The US has been on the ground and directly involved in the war for 18 years, with analysts describing the situation as a stalemate. Although al-Qaeda in Afghanistan and Pakistan are now considered to be “diminished”, the war with the Taliban insurgents continues.  Ending the 18-year conflict has eluded former US presidents, and Donald Trump has said that he considers the war too costly. Similarities with the process to end the Vietnam War—America’s longest war prior to 2010—have been noted, which resulted in the Paris Peace Accords in 1973.
Challenges in present Afghanistan
Issues which are expected to arise during the negotiations include women’s rights; the 2004 Constitution of Afghanistan protects women’s freedom of speech and education, which had been suppressed under Taliban rule of Afghanistan. Khalilzad, Ghani, his rival for the presidency Abdullah Abdullah, and several other senior Afghan officials have all stated that these rights should be protected, and should not be sacrificed in a peace agreement.  The First Lady of Afghanistan, Rula Ghani, has been active in protecting women’s rights.  Continued violence on both sides remains an obstacle to a final peace agreement. While preliminary talks were going on, the Taliban continued to fight on the battlefield and launch terror attacks in the capital city, and also threatened the 2019 Afghan presidential election on September 28. According to US Air Force statistics released in February 2020, the US dropped more bombs on Afghanistan in 2019 than in any other year since 2013.  The US ambassador to Afghanistan warned that a peace agreement could risk the Taliban coming back into power, similar to the aftermath of the 1973 Paris Peace Accord.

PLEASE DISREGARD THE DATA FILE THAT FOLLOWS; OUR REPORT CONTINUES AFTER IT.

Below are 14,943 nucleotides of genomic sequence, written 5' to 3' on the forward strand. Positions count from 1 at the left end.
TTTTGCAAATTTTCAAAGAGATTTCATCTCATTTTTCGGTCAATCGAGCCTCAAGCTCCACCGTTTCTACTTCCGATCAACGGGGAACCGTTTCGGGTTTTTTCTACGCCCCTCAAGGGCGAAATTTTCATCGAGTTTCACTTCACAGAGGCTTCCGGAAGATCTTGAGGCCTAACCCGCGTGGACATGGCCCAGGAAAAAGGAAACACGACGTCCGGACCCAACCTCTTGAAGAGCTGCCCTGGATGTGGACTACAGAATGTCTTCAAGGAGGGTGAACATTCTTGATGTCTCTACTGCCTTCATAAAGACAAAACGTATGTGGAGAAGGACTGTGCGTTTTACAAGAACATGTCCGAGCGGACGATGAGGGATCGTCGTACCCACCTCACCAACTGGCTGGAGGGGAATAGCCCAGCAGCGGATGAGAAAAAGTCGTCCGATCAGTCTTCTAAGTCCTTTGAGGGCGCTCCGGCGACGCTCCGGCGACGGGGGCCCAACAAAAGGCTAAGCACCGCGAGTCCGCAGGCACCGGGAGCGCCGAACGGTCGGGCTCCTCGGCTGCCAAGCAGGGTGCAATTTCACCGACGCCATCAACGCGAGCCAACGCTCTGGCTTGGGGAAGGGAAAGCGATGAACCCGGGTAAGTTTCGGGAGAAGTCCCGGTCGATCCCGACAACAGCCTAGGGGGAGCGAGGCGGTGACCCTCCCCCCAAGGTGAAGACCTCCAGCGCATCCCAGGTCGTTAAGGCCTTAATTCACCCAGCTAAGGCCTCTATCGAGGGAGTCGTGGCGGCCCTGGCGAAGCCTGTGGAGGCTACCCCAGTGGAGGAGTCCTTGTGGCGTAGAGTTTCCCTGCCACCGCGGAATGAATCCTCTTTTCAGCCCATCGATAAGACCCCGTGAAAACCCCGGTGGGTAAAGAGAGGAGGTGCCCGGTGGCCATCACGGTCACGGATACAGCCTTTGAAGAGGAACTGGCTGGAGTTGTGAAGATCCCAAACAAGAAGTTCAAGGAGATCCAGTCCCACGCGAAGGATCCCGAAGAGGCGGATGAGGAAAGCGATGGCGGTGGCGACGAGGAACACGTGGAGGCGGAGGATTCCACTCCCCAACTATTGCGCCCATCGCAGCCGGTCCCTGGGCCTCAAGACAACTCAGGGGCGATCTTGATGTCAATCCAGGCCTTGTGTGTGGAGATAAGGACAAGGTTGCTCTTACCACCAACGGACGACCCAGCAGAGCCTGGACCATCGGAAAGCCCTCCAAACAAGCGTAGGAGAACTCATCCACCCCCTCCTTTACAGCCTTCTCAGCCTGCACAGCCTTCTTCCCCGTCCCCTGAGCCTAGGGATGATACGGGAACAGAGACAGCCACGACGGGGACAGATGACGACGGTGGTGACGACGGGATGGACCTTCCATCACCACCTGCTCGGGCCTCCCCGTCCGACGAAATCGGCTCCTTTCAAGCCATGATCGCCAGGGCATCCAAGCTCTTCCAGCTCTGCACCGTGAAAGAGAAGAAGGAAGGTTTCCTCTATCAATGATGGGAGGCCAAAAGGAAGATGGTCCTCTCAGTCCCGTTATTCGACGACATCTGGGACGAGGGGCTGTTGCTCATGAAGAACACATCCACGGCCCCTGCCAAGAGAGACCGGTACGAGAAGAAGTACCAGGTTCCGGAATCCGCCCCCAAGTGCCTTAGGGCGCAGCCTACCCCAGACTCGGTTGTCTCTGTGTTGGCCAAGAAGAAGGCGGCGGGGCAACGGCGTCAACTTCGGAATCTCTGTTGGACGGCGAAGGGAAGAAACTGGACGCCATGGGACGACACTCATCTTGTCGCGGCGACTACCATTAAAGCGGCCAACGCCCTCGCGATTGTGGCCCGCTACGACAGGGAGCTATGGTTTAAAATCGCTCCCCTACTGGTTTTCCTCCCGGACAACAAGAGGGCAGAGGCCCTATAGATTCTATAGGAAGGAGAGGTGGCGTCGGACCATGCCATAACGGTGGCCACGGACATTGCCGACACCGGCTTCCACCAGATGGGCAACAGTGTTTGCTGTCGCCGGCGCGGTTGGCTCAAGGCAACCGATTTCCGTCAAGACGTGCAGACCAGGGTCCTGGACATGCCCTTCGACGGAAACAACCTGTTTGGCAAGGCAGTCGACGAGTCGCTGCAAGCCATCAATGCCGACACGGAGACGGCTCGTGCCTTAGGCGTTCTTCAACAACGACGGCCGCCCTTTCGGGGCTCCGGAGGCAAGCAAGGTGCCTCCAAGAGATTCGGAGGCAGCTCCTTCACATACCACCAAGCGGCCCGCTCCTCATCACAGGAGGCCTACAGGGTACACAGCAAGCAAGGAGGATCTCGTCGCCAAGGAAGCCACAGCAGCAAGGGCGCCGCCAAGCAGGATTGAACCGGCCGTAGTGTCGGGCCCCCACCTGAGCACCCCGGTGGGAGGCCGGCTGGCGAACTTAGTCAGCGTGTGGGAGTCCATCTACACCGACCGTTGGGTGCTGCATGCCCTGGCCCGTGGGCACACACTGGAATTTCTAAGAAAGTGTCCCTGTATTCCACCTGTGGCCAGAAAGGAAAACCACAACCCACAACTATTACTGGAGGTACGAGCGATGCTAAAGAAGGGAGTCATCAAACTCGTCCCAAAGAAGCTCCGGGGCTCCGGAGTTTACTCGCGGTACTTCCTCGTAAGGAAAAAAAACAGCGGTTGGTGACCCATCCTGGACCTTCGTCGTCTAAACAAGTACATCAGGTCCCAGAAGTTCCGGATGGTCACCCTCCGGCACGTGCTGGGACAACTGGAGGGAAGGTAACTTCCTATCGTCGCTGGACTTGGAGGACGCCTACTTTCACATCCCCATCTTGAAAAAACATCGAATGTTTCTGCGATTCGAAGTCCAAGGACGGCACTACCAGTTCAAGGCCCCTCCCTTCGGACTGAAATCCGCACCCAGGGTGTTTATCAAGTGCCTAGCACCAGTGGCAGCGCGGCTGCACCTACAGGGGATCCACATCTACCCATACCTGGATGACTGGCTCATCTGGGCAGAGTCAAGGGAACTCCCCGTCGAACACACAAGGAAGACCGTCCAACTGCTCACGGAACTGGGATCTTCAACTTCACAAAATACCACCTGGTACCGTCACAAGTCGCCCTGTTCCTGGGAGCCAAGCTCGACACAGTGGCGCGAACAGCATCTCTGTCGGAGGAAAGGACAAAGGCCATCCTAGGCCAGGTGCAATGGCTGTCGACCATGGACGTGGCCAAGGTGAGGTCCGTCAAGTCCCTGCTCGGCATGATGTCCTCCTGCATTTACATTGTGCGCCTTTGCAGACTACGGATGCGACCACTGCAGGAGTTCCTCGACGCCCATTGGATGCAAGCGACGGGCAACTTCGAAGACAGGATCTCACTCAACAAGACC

Dr. Rajkumar Singh is Professor and Head of P.G.Department of Political Science, BNMU, West Campus, P.G. Centre, Saharsa-852201. Bihar, India. Email- rajkumarsinghpg@yahoo.com